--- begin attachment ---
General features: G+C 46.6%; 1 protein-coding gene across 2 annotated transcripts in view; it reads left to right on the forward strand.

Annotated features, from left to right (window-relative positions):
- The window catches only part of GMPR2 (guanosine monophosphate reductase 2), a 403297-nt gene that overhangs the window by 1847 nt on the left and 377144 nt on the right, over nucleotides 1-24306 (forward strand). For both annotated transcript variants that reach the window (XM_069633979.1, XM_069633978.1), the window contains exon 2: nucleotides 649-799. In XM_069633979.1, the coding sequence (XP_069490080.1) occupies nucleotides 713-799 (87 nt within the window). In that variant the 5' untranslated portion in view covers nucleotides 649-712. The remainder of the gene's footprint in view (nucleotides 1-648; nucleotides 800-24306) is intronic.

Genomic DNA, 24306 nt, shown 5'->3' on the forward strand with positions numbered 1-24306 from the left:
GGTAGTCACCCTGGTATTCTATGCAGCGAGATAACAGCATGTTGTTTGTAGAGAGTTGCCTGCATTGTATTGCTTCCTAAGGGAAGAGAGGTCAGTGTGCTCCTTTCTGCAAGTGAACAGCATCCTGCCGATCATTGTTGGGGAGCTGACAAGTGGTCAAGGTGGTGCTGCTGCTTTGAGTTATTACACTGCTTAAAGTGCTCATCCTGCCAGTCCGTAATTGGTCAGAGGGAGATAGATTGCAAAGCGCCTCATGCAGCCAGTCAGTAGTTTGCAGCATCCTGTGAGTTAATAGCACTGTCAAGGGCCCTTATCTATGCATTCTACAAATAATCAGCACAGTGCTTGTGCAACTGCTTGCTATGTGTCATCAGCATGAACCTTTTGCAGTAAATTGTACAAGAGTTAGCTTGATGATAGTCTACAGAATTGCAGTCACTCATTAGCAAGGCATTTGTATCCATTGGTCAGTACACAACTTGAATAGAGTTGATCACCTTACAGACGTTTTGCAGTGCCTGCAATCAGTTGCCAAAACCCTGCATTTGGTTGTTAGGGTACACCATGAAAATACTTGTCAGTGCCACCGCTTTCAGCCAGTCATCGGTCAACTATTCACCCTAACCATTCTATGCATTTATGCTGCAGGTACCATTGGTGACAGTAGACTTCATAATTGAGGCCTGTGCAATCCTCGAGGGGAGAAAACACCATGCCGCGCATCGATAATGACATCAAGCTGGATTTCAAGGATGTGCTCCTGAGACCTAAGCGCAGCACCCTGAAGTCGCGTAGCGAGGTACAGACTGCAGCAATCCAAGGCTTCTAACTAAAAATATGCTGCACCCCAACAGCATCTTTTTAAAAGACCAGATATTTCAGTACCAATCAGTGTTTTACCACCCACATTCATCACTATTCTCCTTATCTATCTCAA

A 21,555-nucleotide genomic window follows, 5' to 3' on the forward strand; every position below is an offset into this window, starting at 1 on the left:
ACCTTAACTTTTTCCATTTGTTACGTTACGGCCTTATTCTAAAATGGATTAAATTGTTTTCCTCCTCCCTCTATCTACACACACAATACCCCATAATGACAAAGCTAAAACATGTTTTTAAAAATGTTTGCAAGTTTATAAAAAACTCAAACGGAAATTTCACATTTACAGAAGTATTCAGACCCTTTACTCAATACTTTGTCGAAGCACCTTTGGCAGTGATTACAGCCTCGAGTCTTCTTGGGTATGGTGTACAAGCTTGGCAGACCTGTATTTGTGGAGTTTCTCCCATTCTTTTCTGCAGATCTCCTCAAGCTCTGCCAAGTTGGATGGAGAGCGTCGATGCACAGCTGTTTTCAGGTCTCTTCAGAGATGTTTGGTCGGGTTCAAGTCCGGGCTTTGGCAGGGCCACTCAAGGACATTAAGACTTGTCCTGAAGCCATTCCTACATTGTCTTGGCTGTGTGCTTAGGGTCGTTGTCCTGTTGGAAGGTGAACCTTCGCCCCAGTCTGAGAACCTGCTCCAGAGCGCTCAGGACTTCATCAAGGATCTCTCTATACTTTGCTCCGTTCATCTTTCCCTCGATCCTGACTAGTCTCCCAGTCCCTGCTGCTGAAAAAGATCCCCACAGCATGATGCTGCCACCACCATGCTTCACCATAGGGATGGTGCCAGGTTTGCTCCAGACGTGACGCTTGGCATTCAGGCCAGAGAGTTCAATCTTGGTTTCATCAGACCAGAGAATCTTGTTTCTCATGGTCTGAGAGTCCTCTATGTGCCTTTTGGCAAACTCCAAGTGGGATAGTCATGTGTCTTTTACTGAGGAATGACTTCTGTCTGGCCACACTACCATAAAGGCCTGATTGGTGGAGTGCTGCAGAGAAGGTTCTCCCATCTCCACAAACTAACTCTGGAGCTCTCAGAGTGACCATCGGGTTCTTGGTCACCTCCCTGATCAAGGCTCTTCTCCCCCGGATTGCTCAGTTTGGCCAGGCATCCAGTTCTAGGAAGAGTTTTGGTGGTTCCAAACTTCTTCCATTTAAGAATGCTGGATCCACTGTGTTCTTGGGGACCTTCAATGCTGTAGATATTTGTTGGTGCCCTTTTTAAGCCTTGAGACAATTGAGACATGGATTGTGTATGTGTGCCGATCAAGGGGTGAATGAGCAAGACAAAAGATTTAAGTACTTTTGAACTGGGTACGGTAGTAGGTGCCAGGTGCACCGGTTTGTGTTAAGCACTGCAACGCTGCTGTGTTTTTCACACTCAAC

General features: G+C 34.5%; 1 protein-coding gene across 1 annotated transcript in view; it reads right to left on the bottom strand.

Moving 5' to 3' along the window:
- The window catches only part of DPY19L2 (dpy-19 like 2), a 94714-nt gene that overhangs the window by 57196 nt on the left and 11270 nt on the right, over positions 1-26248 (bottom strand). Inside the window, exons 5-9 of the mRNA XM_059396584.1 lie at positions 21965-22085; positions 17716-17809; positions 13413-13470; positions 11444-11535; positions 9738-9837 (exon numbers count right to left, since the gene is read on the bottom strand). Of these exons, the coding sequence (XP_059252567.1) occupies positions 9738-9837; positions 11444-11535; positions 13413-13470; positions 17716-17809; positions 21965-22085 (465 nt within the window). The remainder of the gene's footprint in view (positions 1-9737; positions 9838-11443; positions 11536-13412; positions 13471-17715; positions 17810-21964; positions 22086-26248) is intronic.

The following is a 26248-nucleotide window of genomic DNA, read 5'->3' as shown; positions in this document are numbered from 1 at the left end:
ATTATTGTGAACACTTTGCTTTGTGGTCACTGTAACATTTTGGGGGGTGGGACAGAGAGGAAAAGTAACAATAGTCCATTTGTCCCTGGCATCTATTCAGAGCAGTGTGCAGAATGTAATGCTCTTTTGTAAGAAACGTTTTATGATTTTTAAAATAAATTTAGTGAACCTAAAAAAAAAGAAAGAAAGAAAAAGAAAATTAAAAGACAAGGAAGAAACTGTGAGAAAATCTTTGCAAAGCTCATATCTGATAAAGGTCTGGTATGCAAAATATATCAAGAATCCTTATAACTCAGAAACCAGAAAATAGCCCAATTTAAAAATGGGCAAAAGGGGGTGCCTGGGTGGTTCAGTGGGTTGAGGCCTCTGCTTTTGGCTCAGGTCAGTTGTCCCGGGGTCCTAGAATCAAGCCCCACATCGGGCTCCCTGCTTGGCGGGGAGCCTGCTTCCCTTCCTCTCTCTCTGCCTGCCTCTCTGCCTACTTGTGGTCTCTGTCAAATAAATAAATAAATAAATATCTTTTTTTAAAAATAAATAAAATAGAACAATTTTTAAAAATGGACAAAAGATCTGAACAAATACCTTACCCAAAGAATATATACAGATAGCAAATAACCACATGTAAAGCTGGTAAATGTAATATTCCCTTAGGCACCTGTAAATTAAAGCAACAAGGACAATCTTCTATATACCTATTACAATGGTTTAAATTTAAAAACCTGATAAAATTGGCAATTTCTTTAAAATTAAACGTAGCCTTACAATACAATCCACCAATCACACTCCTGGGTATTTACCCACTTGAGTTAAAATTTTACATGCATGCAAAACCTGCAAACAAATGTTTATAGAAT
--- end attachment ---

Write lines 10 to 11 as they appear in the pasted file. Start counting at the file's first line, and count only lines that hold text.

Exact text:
- The window catches only part of DPY19L2 (dpy-19 like 2), a 94714-nt gene that overhangs the window by 57196 nt on the left and 11270 nt on the right, over positions 1-26248 (bottom strand). Inside the window, exons 5-9 of the mRNA XM_059396584.1 lie at positions 21965-22085; positions 17716-17809; positions 13413-13470; positions 11444-11535; positions 9738-9837 (exon numbers count right to left, since the gene is read on the bottom strand). Of these exons, the coding sequence (XP_059252567.1) occupies positions 9738-9837; positions 11444-11535; positions 13413-13470; positions 17716-17809; positions 21965-22085 (465 nt within the window). The remainder of the gene's footprint in view (positions 1-9737; positions 9838-11443; positions 11536-13412; positions 13471-17715; positions 17810-21964; positions 22086-26248) is intronic.

The following is a 26248-nucleotide window of genomic DNA, read 5'->3' as shown; positions in this document are numbered from 1 at the left end: